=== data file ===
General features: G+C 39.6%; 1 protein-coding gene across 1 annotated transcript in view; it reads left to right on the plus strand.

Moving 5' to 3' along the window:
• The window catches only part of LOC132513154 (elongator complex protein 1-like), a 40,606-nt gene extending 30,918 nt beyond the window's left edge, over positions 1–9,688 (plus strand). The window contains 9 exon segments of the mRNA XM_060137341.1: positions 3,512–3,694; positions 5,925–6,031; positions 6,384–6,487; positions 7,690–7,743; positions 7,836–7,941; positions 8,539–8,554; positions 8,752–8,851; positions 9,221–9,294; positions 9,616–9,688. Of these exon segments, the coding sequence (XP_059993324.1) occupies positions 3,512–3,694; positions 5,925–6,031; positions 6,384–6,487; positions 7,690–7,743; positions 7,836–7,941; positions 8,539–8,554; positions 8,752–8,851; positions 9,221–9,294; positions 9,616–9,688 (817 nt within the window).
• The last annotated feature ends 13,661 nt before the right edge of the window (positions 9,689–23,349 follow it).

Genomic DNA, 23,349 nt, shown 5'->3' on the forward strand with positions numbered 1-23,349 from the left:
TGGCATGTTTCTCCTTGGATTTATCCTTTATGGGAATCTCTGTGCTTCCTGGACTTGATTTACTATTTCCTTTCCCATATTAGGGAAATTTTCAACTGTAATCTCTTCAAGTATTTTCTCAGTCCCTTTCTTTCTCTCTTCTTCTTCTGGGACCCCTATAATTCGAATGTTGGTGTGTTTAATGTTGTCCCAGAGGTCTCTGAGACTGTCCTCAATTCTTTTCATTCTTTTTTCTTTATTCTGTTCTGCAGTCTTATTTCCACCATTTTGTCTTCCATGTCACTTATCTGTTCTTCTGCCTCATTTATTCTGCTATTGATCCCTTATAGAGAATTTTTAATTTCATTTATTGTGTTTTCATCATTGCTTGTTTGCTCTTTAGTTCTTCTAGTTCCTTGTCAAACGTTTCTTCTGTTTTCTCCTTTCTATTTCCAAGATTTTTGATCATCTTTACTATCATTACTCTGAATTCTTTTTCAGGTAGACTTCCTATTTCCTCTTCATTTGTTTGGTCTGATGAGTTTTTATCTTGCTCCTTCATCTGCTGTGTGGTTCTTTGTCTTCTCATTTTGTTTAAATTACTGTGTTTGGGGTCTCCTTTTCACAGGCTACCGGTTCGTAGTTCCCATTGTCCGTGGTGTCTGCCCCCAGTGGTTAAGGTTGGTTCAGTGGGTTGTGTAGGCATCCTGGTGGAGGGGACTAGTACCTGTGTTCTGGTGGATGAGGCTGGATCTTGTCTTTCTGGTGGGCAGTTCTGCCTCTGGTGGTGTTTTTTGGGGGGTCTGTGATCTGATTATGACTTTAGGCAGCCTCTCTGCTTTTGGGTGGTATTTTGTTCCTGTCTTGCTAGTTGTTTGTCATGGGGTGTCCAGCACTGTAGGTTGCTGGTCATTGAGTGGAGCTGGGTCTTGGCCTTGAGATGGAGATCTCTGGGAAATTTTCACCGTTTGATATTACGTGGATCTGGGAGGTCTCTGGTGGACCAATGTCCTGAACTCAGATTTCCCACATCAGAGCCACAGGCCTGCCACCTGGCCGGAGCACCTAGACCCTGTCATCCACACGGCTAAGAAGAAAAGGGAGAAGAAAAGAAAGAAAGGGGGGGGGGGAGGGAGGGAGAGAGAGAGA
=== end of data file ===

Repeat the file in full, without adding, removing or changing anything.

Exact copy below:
General features: G+C 39.6%; 1 protein-coding gene across 1 annotated transcript in view; it reads left to right on the plus strand.

Moving 5' to 3' along the window:
• The window catches only part of LOC132513154 (elongator complex protein 1-like), a 40,606-nt gene extending 30,918 nt beyond the window's left edge, over positions 1–9,688 (plus strand). The window contains 9 exon segments of the mRNA XM_060137341.1: positions 3,512–3,694; positions 5,925–6,031; positions 6,384–6,487; positions 7,690–7,743; positions 7,836–7,941; positions 8,539–8,554; positions 8,752–8,851; positions 9,221–9,294; positions 9,616–9,688. Of these exon segments, the coding sequence (XP_059993324.1) occupies positions 3,512–3,694; positions 5,925–6,031; positions 6,384–6,487; positions 7,690–7,743; positions 7,836–7,941; positions 8,539–8,554; positions 8,752–8,851; positions 9,221–9,294; positions 9,616–9,688 (817 nt within the window).
• The last annotated feature ends 13,661 nt before the right edge of the window (positions 9,689–23,349 follow it).

Genomic DNA, 23,349 nt, shown 5'->3' on the forward strand with positions numbered 1-23,349 from the left:
TGGCATGTTTCTCCTTGGATTTATCCTTTATGGGAATCTCTGTGCTTCCTGGACTTGATTTACTATTTCCTTTCCCATATTAGGGAAATTTTCAACTGTAATCTCTTCAAGTATTTTCTCAGTCCCTTTCTTTCTCTCTTCTTCTTCTGGGACCCCTATAATTCGAATGTTGGTGTGTTTAATGTTGTCCCAGAGGTCTCTGAGACTGTCCTCAATTCTTTTCATTCTTTTTTCTTTATTCTGTTCTGCAGTCTTATTTCCACCATTTTGTCTTCCATGTCACTTATCTGTTCTTCTGCCTCATTTATTCTGCTATTGATCCCTTATAGAGAATTTTTAATTTCATTTATTGTGTTTTCATCATTGCTTGTTTGCTCTTTAGTTCTTCTAGTTCCTTGTCAAACGTTTCTTCTGTTTTCTCCTTTCTATTTCCAAGATTTTTGATCATCTTTACTATCATTACTCTGAATTCTTTTTCAGGTAGACTTCCTATTTCCTCTTCATTTGTTTGGTCTGATGAGTTTTTATCTTGCTCCTTCATCTGCTGTGTGGTTCTTTGTCTTCTCATTTTGTTTAAATTACTGTGTTTGGGGTCTCCTTTTCACAGGCTACCGGTTCGTAGTTCCCATTGTCCGTGGTGTCTGCCCCCAGTGGTTAAGGTTGGTTCAGTGGGTTGTGTAGGCATCCTGGTGGAGGGGACTAGTACCTGTGTTCTGGTGGATGAGGCTGGATCTTGTCTTTCTGGTGGGCAGTTCTGCCTCTGGTGGTGTTTTTTGGGGGGTCTGTGATCTGATTATGACTTTAGGCAGCCTCTCTGCTTTTGGGTGGTATTTTGTTCCTGTCTTGCTAGTTGTTTGTCATGGGGTGTCCAGCACTGTAGGTTGCTGGTCATTGAGTGGAGCTGGGTCTTGGCCTTGAGATGGAGATCTCTGGGAAATTTTCACCGTTTGATATTACGTGGATCTGGGAGGTCTCTGGTGGACCAATGTCCTGAACTCAGATTTCCCACATCAGAGCCACAGGCCTGCCACCTGGCCGGAGCACCTAGACCCTGTCATCCACACGGCTAAGAAGAAAAGGGAGAAGAAAAGAAAGAAAGGGGGGGGGGGAGGGAGGGAGAGAGAGAGA